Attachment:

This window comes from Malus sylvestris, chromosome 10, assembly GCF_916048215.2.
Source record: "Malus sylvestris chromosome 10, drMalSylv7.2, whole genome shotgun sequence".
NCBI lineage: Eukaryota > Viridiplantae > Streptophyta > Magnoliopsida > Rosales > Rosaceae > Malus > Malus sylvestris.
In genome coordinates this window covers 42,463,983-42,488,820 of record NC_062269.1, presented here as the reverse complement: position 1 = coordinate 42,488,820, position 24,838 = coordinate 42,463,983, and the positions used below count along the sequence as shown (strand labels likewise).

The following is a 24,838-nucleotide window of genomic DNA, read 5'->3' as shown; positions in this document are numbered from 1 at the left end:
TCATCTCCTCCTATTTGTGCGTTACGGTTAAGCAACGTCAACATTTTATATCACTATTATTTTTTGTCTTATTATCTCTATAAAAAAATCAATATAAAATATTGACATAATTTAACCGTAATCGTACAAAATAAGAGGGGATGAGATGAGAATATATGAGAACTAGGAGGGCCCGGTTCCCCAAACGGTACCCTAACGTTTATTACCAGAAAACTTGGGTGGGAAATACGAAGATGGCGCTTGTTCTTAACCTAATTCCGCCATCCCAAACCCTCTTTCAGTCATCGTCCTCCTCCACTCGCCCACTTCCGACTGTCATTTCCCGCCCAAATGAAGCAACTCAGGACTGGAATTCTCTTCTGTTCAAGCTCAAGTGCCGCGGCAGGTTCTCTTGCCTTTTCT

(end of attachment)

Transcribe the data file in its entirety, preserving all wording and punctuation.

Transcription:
This window comes from Malus sylvestris, chromosome 10, assembly GCF_916048215.2.
Source record: "Malus sylvestris chromosome 10, drMalSylv7.2, whole genome shotgun sequence".
NCBI lineage: Eukaryota > Viridiplantae > Streptophyta > Magnoliopsida > Rosales > Rosaceae > Malus > Malus sylvestris.
In genome coordinates this window covers 42,463,983-42,488,820 of record NC_062269.1, presented here as the reverse complement: position 1 = coordinate 42,488,820, position 24,838 = coordinate 42,463,983, and the positions used below count along the sequence as shown (strand labels likewise).

The following is a 24,838-nucleotide window of genomic DNA, read 5'->3' as shown; positions in this document are numbered from 1 at the left end:
TCATCTCCTCCTATTTGTGCGTTACGGTTAAGCAACGTCAACATTTTATATCACTATTATTTTTTGTCTTATTATCTCTATAAAAAAATCAATATAAAATATTGACATAATTTAACCGTAATCGTACAAAATAAGAGGGGATGAGATGAGAATATATGAGAACTAGGAGGGCCCGGTTCCCCAAACGGTACCCTAACGTTTATTACCAGAAAACTTGGGTGGGAAATACGAAGATGGCGCTTGTTCTTAACCTAATTCCGCCATCCCAAACCCTCTTTCAGTCATCGTCCTCCTCCACTCGCCCACTTCCGACTGTCATTTCCCGCCCAAATGAAGCAACTCAGGACTGGAATTCTCTTCTGTTCAAGCTCAAGTGCCGCGGCAGGTTCTCTTGCCTTTTCT